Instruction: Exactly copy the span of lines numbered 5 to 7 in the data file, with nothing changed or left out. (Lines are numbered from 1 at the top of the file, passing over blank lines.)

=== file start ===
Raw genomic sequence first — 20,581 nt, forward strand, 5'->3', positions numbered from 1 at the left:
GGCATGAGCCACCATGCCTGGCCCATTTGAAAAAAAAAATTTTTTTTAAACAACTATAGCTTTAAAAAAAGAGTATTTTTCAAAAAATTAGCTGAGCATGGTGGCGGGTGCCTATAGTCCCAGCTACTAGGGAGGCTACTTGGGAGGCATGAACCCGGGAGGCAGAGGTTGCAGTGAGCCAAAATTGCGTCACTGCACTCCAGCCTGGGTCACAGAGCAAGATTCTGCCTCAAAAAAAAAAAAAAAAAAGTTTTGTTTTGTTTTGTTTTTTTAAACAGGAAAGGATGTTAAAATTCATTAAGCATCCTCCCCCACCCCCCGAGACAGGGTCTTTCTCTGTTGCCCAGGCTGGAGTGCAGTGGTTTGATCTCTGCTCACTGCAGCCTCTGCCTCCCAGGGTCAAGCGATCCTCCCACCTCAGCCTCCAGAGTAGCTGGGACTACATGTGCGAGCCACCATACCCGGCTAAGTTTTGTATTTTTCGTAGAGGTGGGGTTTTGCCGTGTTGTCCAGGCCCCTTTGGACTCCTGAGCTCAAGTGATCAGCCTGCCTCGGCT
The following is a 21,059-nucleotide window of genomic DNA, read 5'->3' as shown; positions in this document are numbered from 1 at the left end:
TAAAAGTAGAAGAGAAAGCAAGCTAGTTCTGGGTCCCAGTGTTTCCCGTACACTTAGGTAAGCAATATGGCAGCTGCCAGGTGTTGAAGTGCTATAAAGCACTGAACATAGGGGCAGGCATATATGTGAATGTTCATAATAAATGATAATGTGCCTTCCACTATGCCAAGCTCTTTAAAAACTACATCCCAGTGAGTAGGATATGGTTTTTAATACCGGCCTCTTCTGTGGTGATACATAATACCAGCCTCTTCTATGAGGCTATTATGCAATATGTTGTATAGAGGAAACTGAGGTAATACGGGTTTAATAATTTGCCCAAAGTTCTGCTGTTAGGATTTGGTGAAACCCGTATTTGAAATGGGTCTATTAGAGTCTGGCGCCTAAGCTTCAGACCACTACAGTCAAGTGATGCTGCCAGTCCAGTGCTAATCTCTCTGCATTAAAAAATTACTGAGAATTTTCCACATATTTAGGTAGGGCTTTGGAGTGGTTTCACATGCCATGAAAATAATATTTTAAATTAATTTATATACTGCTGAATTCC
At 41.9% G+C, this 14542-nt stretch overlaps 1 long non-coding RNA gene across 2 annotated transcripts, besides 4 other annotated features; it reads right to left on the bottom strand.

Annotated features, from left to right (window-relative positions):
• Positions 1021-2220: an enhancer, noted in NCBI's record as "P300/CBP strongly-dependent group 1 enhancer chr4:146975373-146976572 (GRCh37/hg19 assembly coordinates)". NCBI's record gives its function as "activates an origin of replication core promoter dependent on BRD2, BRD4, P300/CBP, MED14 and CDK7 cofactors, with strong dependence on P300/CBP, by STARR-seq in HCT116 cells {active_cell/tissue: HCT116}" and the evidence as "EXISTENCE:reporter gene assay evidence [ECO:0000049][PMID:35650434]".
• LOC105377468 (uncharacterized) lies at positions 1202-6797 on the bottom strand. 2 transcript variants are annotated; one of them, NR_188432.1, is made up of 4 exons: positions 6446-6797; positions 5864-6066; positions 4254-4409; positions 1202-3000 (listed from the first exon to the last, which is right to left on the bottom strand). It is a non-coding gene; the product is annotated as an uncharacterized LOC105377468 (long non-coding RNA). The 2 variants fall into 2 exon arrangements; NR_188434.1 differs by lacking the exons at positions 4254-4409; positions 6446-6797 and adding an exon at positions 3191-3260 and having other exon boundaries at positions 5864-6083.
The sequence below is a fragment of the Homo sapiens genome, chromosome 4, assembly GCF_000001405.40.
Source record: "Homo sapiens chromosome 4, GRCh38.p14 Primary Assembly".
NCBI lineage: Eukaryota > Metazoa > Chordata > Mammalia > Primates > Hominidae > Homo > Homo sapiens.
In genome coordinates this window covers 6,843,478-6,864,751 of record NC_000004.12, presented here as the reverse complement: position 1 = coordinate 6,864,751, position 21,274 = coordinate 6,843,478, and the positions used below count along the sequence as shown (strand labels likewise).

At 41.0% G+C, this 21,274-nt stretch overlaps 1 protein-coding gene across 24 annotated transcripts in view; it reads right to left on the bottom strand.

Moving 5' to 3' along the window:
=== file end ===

At 41.9% G+C, this 14542-nt stretch overlaps 1 long non-coding RNA gene across 2 annotated transcripts, besides 4 other annotated features; it reads right to left on the bottom strand.

Annotated features, from left to right (window-relative positions):
• Positions 1021-2220: an enhancer, noted in NCBI's record as "P300/CBP strongly-dependent group 1 enhancer chr4:146975373-146976572 (GRCh37/hg19 assembly coordinates)". NCBI's record gives its function as "activates an origin of replication core promoter dependent on BRD2, BRD4, P300/CBP, MED14 and CDK7 cofactors, with strong dependence on P300/CBP, by STARR-seq in HCT116 cells {active_cell/tissue: HCT116}" and the evidence as "EXISTENCE:reporter gene assay evidence [ECO:0000049][PMID:35650434]".